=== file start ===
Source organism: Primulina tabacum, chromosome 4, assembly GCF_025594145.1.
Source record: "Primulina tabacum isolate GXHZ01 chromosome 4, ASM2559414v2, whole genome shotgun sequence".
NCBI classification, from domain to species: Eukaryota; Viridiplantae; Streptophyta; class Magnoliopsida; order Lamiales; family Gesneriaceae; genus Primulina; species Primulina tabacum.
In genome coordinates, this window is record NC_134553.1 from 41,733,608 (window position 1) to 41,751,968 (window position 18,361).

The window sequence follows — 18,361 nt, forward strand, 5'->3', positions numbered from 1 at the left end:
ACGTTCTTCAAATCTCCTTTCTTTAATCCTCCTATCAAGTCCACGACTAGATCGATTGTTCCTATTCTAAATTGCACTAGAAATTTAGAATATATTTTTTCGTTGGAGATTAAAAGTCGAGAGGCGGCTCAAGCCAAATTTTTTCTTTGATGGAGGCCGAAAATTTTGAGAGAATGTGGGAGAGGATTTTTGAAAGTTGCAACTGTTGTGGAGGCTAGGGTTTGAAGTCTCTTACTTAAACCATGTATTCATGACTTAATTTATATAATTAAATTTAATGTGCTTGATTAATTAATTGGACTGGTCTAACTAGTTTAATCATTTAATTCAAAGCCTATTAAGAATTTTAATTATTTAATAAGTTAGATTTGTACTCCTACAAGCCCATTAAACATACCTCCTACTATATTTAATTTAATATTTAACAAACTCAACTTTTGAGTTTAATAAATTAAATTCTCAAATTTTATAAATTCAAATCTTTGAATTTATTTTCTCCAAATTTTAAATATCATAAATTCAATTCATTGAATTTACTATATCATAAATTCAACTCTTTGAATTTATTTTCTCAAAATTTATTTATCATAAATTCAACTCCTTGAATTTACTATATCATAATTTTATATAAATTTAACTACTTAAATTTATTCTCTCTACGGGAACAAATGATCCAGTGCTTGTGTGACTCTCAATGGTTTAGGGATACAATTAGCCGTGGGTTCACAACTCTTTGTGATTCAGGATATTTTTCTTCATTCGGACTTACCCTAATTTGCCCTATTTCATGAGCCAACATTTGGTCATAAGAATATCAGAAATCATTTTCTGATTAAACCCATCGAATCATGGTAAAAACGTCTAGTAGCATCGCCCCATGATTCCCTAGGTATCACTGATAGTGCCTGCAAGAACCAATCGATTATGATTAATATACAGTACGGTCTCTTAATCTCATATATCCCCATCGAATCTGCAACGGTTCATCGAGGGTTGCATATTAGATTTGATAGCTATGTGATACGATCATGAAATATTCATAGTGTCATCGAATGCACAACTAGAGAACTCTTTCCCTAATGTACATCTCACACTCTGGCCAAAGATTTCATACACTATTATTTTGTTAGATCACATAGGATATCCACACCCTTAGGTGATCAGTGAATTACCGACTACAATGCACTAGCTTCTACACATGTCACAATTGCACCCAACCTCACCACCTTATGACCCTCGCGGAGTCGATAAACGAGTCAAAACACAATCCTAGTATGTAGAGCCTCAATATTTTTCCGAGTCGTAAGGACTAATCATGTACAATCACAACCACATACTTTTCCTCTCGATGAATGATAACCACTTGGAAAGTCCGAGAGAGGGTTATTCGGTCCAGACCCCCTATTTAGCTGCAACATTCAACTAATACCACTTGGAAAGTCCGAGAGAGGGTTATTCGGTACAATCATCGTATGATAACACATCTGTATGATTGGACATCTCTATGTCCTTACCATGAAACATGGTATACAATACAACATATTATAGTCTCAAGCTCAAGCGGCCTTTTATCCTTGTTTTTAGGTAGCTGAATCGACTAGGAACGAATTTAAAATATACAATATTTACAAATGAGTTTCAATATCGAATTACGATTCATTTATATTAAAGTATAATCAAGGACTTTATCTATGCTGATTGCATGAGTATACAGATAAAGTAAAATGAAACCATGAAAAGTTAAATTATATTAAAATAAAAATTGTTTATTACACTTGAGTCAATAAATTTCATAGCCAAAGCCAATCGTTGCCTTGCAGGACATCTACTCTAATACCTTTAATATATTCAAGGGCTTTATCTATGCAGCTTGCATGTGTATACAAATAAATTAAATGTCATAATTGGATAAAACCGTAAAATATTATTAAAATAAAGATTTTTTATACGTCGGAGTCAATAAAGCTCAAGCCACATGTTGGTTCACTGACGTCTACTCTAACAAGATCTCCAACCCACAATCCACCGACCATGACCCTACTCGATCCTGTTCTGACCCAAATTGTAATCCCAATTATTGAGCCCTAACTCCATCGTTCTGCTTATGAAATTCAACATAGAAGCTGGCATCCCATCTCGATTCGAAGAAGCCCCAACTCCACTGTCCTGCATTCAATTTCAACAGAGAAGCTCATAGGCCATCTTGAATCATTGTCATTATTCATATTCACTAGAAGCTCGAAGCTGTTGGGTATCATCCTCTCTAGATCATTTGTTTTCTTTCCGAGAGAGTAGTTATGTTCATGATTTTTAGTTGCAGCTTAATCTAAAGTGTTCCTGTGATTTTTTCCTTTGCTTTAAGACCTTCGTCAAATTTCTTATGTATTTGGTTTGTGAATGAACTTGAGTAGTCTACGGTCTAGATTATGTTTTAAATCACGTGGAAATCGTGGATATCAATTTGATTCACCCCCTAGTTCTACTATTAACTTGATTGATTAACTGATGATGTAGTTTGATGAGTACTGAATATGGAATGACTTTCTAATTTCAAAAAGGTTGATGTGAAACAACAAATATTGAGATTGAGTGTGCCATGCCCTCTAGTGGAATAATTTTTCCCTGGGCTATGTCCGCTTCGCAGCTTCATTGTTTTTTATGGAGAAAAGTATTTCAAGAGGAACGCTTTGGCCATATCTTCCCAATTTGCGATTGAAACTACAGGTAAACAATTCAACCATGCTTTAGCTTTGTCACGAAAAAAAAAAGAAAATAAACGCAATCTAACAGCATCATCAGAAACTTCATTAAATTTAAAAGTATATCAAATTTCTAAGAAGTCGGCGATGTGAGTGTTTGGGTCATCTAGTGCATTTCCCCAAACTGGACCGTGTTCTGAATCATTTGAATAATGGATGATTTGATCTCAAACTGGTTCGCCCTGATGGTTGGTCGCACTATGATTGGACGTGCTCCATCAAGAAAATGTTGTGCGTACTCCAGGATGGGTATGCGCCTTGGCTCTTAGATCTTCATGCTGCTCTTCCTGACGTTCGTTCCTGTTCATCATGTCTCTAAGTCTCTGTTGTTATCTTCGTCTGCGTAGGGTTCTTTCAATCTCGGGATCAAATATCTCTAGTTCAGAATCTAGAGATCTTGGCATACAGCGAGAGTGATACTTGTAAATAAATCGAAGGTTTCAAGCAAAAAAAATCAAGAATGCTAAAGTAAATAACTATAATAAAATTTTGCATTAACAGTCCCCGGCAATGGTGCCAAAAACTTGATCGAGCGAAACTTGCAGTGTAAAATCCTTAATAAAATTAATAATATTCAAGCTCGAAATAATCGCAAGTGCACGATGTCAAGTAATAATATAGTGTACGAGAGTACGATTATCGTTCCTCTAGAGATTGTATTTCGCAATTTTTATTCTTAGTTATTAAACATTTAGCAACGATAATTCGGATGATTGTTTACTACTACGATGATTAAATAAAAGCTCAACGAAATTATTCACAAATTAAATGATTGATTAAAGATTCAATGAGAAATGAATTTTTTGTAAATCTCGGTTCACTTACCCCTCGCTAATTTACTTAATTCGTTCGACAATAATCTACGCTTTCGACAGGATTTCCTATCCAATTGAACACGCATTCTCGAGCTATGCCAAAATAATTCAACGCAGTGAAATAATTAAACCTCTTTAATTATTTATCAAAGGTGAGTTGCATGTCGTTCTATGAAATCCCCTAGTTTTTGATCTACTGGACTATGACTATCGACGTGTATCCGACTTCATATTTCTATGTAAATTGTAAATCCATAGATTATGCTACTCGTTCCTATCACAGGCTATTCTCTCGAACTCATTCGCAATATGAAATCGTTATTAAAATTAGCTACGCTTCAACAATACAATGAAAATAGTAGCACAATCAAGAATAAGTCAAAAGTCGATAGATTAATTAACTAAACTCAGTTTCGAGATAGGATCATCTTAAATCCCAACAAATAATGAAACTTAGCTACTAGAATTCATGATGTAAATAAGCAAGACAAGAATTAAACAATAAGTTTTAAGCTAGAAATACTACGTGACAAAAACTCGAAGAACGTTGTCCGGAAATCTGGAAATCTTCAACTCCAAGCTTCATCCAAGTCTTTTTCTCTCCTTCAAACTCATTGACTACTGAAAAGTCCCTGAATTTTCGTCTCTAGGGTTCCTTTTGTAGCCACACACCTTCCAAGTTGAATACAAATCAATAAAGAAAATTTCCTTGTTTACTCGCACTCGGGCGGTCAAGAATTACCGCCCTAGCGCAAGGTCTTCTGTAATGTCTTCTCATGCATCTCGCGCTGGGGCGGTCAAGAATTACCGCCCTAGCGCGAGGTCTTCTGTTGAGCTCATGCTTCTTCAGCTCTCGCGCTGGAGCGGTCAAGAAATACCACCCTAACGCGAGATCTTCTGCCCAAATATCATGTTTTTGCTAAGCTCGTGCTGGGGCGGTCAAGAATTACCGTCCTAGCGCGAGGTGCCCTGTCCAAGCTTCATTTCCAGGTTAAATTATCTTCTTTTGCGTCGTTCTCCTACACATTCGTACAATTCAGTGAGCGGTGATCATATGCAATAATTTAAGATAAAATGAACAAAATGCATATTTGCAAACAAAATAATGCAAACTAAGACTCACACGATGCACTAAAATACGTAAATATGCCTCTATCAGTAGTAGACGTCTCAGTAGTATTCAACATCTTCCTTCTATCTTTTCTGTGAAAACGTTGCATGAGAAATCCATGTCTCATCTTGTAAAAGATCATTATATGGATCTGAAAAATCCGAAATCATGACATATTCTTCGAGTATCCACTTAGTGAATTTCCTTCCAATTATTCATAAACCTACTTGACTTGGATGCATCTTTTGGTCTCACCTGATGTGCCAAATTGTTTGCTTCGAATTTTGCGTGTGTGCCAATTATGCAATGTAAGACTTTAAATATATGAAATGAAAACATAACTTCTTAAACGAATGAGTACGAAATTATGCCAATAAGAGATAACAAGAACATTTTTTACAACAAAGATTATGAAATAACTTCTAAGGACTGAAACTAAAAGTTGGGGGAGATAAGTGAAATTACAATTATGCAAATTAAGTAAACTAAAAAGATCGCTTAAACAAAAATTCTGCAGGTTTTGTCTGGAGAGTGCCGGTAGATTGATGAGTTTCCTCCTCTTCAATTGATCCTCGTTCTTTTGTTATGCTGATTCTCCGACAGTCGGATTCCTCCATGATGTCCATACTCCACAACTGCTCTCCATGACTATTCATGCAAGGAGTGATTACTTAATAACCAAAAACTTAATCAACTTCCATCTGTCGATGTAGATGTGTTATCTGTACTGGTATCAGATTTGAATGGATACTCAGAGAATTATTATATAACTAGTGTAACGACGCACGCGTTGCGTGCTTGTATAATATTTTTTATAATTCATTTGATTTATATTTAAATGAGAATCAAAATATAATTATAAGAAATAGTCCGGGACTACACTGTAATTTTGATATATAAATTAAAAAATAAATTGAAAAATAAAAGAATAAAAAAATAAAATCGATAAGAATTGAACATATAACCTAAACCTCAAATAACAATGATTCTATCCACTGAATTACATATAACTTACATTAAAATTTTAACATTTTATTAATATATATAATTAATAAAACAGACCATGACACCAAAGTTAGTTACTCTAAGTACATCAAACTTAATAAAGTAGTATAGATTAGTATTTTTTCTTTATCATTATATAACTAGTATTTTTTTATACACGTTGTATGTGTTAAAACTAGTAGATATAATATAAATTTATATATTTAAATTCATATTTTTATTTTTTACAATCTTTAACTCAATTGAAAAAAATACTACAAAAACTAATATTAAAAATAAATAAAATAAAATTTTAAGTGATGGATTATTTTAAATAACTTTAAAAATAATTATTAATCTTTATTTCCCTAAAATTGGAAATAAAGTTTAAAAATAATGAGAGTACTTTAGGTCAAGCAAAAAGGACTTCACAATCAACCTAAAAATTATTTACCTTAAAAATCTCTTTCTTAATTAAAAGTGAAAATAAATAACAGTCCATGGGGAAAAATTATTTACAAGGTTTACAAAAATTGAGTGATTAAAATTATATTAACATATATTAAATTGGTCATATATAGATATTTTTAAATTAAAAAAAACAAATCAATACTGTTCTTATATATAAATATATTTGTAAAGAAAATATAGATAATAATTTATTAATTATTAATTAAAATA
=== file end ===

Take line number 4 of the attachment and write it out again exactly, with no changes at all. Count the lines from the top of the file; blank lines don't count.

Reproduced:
In genome coordinates, this window is record NC_134553.1 from 41,733,608 (window position 1) to 41,751,968 (window position 18,361).